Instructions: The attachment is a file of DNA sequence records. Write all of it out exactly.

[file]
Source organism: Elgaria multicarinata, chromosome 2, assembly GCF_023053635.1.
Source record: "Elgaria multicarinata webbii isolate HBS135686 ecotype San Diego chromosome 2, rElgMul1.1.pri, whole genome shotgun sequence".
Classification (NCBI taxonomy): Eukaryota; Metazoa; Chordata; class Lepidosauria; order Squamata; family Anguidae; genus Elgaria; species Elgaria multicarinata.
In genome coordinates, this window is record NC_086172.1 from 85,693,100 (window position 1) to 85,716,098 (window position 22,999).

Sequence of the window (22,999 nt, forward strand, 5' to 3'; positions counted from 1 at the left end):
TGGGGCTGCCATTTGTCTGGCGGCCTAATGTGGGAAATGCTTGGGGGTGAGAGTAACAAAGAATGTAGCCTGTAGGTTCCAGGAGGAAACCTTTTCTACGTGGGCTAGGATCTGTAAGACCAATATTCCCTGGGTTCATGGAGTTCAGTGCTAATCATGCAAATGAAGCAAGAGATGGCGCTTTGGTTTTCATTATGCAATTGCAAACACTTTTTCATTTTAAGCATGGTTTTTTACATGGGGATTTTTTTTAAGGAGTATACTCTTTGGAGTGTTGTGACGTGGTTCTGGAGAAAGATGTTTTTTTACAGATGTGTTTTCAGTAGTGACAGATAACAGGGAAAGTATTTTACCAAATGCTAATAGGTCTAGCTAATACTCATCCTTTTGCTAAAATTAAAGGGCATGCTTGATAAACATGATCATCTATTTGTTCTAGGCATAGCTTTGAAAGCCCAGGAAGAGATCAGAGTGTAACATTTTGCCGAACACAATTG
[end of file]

Source organism: Elgaria multicarinata, chromosome 2, assembly GCF_023053635.1.
Source record: "Elgaria multicarinata webbii isolate HBS135686 ecotype San Diego chromosome 2, rElgMul1.1.pri, whole genome shotgun sequence".
Classification (NCBI taxonomy): Eukaryota; Metazoa; Chordata; class Lepidosauria; order Squamata; family Anguidae; genus Elgaria; species Elgaria multicarinata.
In genome coordinates, this window is record NC_086172.1 from 85,693,100 (window position 1) to 85,716,098 (window position 22,999).

Sequence of the window (22,999 nt, forward strand, 5' to 3'; positions counted from 1 at the left end):
TGGGGCTGCCATTTGTCTGGCGGCCTAATGTGGGAAATGCTTGGGGGTGAGAGTAACAAAGAATGTAGCCTGTAGGTTCCAGGAGGAAACCTTTTCTACGTGGGCTAGGATCTGTAAGACCAATATTCCCTGGGTTCATGGAGTTCAGTGCTAATCATGCAAATGAAGCAAGAGATGGCGCTTTGGTTTTCATTATGCAATTGCAAACACTTTTTCATTTTAAGCATGGTTTTTTACATGGGGATTTTTTTTAAGGAGTATACTCTTTGGAGTGTTGTGACGTGGTTCTGGAGAAAGATGTTTTTTTACAGATGTGTTTTCAGTAGTGACAGATAACAGGGAAAGTATTTTACCAAATGCTAATAGGTCTAGCTAATACTCATCCTTTTGCTAAAATTAAAGGGCATGCTTGATAAACATGATCATCTATTTGTTCTAGGCATAGCTTTGAAAGCCCAGGAAGAGATCAGAGTGTAACATTTTGCCGAACACAATTG